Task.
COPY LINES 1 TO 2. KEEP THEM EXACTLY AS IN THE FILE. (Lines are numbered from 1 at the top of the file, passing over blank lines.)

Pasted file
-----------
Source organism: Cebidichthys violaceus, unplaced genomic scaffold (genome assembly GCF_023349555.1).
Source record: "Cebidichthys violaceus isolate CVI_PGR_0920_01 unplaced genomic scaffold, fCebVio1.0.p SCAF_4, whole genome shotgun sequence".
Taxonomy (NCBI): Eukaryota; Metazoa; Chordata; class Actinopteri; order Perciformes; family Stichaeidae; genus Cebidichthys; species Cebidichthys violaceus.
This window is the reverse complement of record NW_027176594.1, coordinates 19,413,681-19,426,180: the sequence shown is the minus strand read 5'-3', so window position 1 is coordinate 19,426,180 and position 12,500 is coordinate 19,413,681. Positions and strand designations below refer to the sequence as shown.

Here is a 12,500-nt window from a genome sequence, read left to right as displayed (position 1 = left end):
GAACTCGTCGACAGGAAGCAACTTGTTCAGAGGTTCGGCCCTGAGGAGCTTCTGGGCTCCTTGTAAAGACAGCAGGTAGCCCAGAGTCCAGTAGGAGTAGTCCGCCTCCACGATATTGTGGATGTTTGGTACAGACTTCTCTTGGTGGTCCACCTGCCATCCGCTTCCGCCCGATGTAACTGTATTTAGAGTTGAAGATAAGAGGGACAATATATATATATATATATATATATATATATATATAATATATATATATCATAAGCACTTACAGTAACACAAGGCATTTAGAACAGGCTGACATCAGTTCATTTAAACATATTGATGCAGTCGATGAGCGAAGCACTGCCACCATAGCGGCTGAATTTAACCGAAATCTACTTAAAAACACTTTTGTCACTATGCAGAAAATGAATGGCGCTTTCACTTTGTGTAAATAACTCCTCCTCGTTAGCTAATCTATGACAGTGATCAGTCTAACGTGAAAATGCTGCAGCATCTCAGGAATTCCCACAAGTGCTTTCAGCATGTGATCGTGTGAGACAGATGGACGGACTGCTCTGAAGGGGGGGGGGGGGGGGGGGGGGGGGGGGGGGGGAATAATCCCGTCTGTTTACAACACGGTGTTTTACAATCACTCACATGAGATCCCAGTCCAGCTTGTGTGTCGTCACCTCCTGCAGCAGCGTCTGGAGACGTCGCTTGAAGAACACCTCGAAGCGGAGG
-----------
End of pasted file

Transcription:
Source organism: Cebidichthys violaceus, unplaced genomic scaffold (genome assembly GCF_023349555.1).
Source record: "Cebidichthys violaceus isolate CVI_PGR_0920_01 unplaced genomic scaffold, fCebVio1.0.p SCAF_4, whole genome shotgun sequence".